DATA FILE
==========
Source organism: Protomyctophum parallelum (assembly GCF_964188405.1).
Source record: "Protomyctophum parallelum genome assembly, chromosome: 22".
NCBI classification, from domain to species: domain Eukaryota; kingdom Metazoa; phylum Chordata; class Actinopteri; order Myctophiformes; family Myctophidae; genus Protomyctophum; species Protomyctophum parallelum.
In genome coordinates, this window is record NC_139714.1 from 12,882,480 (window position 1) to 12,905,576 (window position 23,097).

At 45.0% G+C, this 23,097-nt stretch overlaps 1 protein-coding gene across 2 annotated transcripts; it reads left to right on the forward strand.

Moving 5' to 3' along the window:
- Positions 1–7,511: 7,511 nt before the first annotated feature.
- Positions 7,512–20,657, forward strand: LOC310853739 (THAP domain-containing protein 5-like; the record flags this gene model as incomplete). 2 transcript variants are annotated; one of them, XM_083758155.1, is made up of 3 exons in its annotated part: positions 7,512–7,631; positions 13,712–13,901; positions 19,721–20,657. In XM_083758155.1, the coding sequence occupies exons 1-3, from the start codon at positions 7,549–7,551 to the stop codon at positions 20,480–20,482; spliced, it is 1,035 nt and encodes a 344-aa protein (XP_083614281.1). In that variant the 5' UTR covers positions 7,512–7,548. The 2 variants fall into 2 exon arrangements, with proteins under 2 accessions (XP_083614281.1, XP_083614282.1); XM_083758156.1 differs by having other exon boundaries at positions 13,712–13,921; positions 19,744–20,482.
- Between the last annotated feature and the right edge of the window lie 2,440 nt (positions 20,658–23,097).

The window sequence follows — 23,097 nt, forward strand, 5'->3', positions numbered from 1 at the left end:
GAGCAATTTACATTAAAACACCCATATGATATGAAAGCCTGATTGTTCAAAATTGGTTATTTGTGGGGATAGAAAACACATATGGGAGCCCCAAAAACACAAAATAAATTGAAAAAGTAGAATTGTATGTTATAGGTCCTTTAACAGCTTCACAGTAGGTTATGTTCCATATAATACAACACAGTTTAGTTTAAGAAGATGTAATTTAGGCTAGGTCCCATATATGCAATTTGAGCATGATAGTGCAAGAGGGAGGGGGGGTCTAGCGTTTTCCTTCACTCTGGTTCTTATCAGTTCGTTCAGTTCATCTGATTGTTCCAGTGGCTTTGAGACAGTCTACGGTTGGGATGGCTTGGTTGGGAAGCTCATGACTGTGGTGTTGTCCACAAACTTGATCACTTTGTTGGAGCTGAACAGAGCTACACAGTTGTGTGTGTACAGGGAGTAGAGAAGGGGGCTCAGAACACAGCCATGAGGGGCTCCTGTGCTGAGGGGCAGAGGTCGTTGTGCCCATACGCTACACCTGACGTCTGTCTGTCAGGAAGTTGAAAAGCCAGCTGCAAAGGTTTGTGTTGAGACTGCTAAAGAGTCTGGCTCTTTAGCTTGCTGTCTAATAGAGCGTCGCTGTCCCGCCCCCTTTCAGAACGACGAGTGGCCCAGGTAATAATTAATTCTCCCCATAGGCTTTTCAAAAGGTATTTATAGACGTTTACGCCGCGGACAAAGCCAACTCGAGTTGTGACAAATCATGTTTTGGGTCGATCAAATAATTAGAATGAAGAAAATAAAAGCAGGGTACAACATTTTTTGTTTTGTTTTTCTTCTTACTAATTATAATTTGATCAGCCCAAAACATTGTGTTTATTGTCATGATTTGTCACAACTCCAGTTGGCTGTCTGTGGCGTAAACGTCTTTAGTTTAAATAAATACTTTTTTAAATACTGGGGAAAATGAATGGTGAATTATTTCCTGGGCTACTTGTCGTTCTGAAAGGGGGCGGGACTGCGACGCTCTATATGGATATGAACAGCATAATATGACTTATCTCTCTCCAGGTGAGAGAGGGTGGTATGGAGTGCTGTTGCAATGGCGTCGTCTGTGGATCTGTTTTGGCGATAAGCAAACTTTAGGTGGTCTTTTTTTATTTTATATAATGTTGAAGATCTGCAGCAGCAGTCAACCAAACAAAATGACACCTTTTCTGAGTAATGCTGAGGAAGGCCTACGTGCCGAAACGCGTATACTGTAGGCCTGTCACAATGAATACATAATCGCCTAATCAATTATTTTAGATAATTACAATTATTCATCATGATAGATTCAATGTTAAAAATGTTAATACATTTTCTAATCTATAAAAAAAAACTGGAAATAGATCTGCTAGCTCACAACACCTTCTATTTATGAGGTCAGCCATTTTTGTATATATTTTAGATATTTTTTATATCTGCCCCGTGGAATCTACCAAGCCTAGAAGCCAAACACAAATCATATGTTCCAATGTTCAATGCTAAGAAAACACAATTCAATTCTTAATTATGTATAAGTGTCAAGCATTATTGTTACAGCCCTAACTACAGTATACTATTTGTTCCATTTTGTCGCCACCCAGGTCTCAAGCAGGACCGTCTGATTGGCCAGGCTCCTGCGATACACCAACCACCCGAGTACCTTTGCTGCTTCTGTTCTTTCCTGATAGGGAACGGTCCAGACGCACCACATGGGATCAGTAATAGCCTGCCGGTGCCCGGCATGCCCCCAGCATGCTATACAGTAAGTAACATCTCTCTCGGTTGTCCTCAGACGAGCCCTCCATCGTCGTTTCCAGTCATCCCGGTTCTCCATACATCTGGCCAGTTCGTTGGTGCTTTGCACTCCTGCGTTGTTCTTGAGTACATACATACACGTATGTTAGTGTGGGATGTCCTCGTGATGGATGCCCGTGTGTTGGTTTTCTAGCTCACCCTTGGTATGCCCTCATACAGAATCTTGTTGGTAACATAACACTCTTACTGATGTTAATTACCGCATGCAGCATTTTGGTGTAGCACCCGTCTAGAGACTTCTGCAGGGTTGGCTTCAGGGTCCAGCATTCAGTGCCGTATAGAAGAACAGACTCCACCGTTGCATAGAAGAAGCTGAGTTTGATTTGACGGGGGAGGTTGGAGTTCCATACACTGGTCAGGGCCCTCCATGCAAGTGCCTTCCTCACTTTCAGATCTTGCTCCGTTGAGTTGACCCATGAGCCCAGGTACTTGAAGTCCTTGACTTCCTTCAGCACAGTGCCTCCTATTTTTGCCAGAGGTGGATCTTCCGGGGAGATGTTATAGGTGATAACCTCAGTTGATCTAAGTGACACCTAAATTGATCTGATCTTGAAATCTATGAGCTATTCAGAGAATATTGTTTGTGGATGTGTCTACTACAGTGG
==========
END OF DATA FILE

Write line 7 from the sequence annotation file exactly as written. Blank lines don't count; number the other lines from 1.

- Positions 1–7,511: 7,511 nt before the first annotated feature.